Check out the music video for prOphesy sun’s “Moment’s pass”:


Watch Oh No Ono’s “Swim”

Watch Oh No Ono’s “Swim”


An eye-popping delight for the indie-experimental lover.

I don’t think I’ve seen a decent music video since the 1990s. I believe the last “good” one would either be Radiohead’s “Just” (1995) or “Californication” by the Red Hot Chilli Peppers in 1999. A music video that doesn’t detract from the beauty of the song itself is a fine balance most bands and video directors bludgeon with a club.

This time, leave it to the Danish to make something interesting, beautiful and haunting. Oh No Ono is an alternative experimental space-rock band from Copenhagen. Their fourth album Eggs hit the shelves this week. The single “Swim” is delicately layered, with chorus singing and complex instrumental passages reminiscent of the Arcade Fire. Part eerie, part intriguing, the song is unforgettable.



Oh No Ono looking pretty



The video, directed by fellow Dane Adam Hashemi, is a sweet coming-of-age story about an over-imaginative and aroused child. It’s about the shame of the first sexual experience, from the perspective of a creepy pre-pubescent boy. Like I said, I was surprised to find a music video that I would enjoy again!

Album Review: Do Make Say Think

Album Review: Do Make Say Think

for Discorder Magazine

Other Truths

Do Make Say Think


These, and other truths...

These, and other truths...

Ambient post-rock veterans return to the basics with their sixth album Other Truths, an homage to their tradition of continuous instrumental wall of sound leading to psychic oblivion. Along with musicians from Akron/Family and Lullabye Arkestra, the album sounds much like a live exploration of humanity’s deepest commonality: the process between thought and action.

“Do” starts up optimistically, with catchy distorted guitar riffs, building up to a montage of almost cataclysmic orchestral proportions. The second song “Make” follows the same structure, but is far more emotive and thoughtful, as if it was reaching for authenticity. Not a stranger to brass instruments, the trumpet and saxophone add tremendous sensual texture to “Say.” Like their other albums, Other Truths is nearly entirely instrumental, which gives a sensation of dialogue between the passages and the instrument groups themselves.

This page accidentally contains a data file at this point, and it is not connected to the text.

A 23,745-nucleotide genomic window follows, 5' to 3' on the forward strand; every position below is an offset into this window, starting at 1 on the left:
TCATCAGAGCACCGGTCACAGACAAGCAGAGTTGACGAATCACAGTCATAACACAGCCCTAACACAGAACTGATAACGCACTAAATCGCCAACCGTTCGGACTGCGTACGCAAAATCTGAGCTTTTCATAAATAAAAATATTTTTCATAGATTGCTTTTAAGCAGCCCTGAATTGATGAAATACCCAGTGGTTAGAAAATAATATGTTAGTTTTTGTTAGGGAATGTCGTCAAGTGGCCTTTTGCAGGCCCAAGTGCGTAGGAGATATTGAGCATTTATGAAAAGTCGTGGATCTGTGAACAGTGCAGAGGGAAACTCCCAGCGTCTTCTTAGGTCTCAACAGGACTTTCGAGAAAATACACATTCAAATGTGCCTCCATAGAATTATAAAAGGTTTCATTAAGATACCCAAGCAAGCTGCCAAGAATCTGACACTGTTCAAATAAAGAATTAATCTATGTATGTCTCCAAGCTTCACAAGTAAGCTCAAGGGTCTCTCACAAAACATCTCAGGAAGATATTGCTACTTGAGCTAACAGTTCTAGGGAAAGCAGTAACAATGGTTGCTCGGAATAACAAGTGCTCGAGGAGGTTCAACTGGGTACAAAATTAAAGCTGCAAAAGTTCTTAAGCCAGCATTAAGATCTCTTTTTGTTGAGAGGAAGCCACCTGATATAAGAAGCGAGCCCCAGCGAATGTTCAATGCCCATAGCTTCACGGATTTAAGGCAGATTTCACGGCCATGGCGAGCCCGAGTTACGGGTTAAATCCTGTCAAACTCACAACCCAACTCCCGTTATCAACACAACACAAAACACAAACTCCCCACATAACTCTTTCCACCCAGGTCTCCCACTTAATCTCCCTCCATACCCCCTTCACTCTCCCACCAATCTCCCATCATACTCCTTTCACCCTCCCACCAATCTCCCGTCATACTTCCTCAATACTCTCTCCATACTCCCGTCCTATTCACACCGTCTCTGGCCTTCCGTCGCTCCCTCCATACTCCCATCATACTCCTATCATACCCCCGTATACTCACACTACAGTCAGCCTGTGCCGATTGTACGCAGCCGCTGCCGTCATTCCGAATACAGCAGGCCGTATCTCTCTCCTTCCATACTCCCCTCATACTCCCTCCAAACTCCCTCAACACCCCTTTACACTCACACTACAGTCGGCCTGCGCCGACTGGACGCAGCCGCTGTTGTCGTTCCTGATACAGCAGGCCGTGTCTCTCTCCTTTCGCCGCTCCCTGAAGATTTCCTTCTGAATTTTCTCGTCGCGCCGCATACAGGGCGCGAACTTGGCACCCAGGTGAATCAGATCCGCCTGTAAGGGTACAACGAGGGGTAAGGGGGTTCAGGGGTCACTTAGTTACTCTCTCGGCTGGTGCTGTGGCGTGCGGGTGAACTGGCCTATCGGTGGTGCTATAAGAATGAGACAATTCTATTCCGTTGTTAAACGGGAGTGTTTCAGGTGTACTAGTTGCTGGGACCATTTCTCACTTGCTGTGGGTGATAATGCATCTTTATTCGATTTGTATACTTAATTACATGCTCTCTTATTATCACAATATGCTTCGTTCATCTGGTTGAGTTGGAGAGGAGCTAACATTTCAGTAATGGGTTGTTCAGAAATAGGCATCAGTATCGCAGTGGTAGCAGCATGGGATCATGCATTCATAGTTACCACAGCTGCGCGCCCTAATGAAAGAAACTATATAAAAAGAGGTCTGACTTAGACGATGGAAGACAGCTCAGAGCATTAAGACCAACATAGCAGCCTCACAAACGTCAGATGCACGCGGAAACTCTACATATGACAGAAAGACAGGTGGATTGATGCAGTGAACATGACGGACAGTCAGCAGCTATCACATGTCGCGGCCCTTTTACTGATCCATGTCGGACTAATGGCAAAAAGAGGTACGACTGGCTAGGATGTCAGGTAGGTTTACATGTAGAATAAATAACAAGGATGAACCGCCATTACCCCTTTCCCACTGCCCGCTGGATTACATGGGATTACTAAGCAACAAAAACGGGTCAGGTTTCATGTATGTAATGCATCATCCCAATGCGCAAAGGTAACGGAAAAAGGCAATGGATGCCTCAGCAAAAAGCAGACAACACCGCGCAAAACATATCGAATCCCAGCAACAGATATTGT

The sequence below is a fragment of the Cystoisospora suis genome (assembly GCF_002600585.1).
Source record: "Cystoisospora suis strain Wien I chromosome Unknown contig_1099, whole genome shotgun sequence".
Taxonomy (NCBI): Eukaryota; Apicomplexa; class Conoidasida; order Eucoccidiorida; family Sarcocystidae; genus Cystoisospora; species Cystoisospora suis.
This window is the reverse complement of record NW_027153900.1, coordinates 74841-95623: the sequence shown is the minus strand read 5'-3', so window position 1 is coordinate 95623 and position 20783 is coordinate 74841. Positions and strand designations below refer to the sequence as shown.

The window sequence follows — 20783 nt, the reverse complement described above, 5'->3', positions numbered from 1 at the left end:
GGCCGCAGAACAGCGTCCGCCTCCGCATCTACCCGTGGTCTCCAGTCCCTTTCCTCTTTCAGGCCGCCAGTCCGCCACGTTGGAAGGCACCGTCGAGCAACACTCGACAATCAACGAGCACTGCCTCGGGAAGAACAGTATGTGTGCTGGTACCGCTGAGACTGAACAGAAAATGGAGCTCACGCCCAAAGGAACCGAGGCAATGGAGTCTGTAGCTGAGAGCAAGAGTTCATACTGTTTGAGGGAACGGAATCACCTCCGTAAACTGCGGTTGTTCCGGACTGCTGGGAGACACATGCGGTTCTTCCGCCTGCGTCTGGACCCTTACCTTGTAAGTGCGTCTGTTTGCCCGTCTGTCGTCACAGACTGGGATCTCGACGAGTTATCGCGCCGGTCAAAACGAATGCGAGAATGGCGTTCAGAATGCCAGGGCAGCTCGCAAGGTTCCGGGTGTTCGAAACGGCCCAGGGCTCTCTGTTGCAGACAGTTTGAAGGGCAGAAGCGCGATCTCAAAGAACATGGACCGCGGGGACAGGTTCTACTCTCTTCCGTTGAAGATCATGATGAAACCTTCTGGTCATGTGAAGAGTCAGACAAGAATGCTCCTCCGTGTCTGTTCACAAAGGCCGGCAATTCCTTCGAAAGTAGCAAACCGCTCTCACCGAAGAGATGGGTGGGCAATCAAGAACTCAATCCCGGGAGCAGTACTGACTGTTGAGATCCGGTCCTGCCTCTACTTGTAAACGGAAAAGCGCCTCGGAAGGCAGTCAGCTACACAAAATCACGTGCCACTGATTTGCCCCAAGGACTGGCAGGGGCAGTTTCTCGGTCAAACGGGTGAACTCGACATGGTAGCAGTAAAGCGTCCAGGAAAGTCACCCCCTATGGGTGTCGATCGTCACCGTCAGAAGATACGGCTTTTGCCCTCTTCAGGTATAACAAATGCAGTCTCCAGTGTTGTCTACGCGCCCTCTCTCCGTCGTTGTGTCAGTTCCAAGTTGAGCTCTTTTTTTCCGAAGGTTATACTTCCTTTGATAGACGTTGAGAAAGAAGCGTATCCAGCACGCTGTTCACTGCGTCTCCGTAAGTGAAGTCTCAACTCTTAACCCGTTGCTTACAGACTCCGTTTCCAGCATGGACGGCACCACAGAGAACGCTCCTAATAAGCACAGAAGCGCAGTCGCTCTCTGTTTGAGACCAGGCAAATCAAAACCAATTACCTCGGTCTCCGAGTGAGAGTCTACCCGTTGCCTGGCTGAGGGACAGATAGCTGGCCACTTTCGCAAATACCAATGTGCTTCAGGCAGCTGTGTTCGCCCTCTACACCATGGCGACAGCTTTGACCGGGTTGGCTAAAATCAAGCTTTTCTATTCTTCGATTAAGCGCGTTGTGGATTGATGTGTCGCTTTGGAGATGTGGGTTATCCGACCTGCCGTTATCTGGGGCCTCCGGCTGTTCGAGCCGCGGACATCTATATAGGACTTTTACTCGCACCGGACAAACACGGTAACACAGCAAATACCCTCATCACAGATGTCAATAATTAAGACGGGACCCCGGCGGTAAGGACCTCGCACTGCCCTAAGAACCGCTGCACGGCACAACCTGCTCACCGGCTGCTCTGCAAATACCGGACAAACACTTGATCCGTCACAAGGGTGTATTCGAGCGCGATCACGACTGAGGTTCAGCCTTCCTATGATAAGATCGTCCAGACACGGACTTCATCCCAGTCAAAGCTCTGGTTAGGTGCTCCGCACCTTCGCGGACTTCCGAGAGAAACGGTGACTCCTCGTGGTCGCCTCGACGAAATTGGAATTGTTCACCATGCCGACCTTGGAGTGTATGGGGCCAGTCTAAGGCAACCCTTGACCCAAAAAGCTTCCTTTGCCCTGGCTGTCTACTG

The end trails off contemplatively with their fourth track “Think,” a slow meticulous exploration of this other and final truth — the fourth facet of the human condition.

Chad Vangaalen lulls Vancouver to sleep

Chad Vangaalen lulls Vancouver to sleep

Rio Theatre

October 15 2009

Polaris-nominated experimental alt-rocker Chad Vangaalen made hundred of hipsters swoon last night at the Rio Theatre on Commercial Drive.


Playing an intimate set in quasi-candlelight, Vangaalen delivered his usual, hauntingly beautiful vocal talents reminiscent of a younger, more optimistic Neil Young. Clad in a vintage 1970s outfit, complete with flared pants and a moorlock-styled mop of a wig, the singer songwriter played songs mostly from his critically acclaimed album Soft Airplane, which has become somewhat of a modern classic to those who favour poetic contemplations of death, decay and the sweetness of the human condition.

Highlights included an energetic, distorted performance of “Inside the Molecule,” an homage to grungy guitar rock of the 1990s, typified by the image of the lazy teenager rising “early in the afternoon.”

He finished the set with an eerie but sedating performance of “Molten Light,” which has been dubbed creepy and morbid by some, and sentimental and poetic by others. All in all, it was a beautiful show.

Check out his video for “Molten Light,” which Vangaalen animated himself.